The mechanism of the sentence comparisons carried out is detailed in FIG. 16. Here a word of the source sentence at 449 is compared to successive words of the target sentence at 450,452 until matching words are found at 451. Once a matching word is found, the number of successive matching words in the two sentences is counted 453,454 and a score calculated, based on the number of matching words 455, using a table as was described above for the calculation of scores at 390. This process is repeated until all words of the source sentence have been processed 456, at which point a total weighted score is calculated at 457 based on the total score achieved as a proportion of the total possible score for an identical match.
It should be noted that the "sentences" referred to in the paragraphs above may be, but are not necessarily, grammatical natural language sentences. The procedure is also applied to "sentences" which are actually the keyword list provided by the user when he describes the text on saving it in the textbase. Moreover, the request might be a collection of words in a predetermined order having no sentence structure. The program will then search for this collection of words appearing in the specified order within an area of the text. The area of the text might be limited to a predetermined sub-area of the text such as the title, abstract, paragraph, etc. or within a certain number of words. This feature enables the program to distinguish between areas of text having the same words but an entirely different meaning.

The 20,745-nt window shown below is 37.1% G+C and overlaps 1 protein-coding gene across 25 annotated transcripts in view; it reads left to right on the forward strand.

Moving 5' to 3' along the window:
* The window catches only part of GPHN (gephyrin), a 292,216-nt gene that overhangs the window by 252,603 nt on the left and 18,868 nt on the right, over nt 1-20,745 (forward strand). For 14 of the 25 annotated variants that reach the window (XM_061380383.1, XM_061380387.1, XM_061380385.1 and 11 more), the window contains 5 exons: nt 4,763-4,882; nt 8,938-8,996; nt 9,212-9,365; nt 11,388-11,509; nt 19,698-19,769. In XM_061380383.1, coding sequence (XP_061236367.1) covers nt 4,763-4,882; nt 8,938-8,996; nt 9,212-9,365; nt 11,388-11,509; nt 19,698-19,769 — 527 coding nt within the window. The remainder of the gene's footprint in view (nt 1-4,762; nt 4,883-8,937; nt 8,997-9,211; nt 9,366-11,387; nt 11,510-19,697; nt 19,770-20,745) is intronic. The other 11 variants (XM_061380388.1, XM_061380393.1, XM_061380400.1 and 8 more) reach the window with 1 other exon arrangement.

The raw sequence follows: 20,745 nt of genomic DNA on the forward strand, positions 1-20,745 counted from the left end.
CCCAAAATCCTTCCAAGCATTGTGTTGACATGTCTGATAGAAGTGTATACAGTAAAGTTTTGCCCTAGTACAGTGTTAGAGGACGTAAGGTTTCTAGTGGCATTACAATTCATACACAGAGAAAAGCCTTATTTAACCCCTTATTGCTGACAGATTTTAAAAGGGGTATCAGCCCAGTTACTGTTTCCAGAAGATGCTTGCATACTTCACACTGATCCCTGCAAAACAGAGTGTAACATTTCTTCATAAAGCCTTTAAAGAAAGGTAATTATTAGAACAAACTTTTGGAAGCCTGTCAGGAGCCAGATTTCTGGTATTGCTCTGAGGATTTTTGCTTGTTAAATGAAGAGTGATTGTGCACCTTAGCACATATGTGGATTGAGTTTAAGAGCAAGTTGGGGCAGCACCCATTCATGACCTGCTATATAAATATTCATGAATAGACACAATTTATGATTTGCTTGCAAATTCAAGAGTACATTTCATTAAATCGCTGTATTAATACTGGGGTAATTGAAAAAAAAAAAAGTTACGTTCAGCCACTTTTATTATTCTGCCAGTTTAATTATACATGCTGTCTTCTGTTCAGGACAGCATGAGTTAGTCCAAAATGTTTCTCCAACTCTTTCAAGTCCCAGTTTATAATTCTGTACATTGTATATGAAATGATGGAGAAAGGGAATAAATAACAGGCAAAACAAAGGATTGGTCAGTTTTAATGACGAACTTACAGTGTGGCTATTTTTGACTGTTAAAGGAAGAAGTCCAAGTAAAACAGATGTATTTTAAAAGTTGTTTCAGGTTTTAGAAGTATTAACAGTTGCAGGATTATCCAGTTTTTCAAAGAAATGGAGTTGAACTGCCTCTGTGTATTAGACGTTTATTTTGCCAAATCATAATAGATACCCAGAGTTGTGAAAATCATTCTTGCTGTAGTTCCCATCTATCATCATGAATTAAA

It is to be understood that even though the above numerous characteristics and advantages of the invention have been set forth in the foregoing description, together with details of the structure and the function of the invention, the disclosure is illustrative only, and changes may be made in detail, within the principle of the invention, to the full extent indicated by the broad general meaning of the terms in which the appended claims are expressed.
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|U.S. Classification||1/1, 707/E17.039, 707/E17.001, 707/E17.058, 707/999.001|
|Cooperative Classification||Y10S707/99931, G06F17/3061, G06F17/30985|
|European Classification||G06F17/30Z2P5, G06F17/30T|
|Jan 18, 1991||AS||Assignment|
Owner name: TNET, INC., MENDOTA HEIGHTS, MN A CORP OF MN
Free format text: ASSIGNMENT OF ASSIGNORS INTEREST.;ASSIGNOR:KLEINBERGER, PAUL J.;REEL/FRAME:005568/0740
Effective date: 19910106